These days, email is a well-established means of on-the-job communication. In fact, workers typically spend one-third of their time at the office reading and answering emails.
When you're sending emails for job-related purposes, your goal should be to keep your messages as polished as possible. This means avoiding things like grammatical errors, spelling mistakes, and incoherent thoughts. But does it also mean steering clear of emojis?
Endearing as those little smiley faces might be, it's hard to argue the fact that they can easily make you look unprofessional. On the other hand, emojis have become so commonplace that they've grown to be pretty much harmless. Should we therefore rethink that automatic ban on emojis in a work context?
Should we all just stick to text?
Though emojis are innocent enough in theory, inserting too many in your work emails can make you seem unpolished. And according to an OfficeTeam Survey, 39% of senior managers feel it's unprofessional to use emojis in work-related communications.
But before we issue a blanket veto on emojis at the office, let's take a step back and remember that email does a poor job of conveying tone. It's often the case that an email meant as a light suggestion comes across as harsh criticism even if that's not the sender's intention. Emojis, however, can soften what might otherwise seem like blunt or aggressive communication.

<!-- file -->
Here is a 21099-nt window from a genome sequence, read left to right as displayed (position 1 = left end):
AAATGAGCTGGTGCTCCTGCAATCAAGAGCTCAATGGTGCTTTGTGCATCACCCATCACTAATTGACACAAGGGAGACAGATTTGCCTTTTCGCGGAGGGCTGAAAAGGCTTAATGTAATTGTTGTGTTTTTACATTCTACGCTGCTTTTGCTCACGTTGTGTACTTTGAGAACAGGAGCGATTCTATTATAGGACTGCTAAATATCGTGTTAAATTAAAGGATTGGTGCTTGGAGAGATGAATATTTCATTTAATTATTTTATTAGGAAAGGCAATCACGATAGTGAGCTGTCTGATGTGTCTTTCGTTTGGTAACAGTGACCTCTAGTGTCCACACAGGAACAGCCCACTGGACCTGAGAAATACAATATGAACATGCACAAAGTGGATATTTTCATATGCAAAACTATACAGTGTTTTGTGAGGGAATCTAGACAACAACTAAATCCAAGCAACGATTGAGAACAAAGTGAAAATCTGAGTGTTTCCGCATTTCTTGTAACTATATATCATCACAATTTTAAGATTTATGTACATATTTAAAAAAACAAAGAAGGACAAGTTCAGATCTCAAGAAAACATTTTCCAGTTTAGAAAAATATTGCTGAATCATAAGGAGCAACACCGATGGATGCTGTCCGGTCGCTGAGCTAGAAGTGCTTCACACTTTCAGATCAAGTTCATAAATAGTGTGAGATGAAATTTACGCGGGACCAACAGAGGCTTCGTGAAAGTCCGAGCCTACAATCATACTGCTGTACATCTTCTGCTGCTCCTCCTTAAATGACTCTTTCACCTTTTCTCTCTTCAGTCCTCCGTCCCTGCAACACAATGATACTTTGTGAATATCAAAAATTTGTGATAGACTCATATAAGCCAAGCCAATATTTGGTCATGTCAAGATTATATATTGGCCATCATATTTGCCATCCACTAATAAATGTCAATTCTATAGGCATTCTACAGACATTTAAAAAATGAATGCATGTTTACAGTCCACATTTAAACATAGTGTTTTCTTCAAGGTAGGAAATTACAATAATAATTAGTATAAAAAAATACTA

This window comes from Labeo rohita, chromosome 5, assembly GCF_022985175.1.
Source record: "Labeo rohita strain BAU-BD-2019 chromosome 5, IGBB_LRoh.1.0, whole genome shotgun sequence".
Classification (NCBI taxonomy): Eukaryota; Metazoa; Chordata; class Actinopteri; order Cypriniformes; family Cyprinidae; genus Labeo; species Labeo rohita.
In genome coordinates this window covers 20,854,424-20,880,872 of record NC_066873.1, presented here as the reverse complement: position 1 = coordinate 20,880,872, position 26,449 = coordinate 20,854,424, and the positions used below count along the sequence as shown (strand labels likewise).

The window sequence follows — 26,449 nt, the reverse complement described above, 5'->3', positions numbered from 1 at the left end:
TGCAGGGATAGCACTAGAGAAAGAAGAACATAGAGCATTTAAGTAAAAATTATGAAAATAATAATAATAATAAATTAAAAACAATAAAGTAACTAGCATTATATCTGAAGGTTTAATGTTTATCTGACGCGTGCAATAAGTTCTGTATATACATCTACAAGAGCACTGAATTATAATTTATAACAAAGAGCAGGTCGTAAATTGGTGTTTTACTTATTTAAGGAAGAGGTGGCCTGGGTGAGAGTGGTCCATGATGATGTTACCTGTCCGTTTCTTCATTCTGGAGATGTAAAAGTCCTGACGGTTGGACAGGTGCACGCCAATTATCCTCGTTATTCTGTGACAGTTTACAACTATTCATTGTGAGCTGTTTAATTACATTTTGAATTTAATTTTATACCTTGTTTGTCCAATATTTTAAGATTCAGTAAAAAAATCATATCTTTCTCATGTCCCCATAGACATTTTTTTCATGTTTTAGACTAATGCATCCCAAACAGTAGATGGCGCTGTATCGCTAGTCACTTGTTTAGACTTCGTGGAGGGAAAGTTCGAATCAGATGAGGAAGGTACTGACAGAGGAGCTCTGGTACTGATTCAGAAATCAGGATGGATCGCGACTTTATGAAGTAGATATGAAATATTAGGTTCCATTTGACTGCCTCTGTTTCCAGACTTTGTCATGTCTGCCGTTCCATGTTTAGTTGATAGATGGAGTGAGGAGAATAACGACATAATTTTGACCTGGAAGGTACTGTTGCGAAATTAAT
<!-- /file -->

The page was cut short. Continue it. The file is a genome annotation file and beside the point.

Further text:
Here's an example. Imagine you asked a colleague to provide data for a project by a certain deadline which has already passed. You're eager to have that information but aren't angry you haven't received it. You might send an email saying: "Just following up on that missing data. Please advise." But the recipient, knowing he's behind, might take that to mean you're annoyed. Stick a cute smiley face at the end of that message, and suddenly, that softens the tone significantly.
Still, there's a more professional way to achieve the same goal, and it's to choose your words more carefully. For example, you might try: "Just following up on that missing data. Please advise when you have a minute." Those extra words at the end of the second sentence automatically lighten the mood.
The bottom line on emojis at work
If you're emailing people with whom you have a solid relationship, like your peers or even your manager, there's probably no harm in utilizing the occasional emoji. But make a point to never use emojis when emailing upper management, outside clients, or people you don't know very well.
Also, take cues from others. If most people in your company like to use emojis in non-critical communication, there's no harm in following suit. At the same time, if you don't need to use emojis to convey a point, don't. If you're clearly sharing positive news, like "Client X just renewed a two-year contract," there's really no need to follow that up with a smile.
Finally, if you are going to use emojis, stick to the simplest ones, like your basic smile or frown. Otherwise, they can be tricky to interpret, and the last thing you want is to find yourself being called to an HR meeting because you used an emoji that a colleague took the wrong way.
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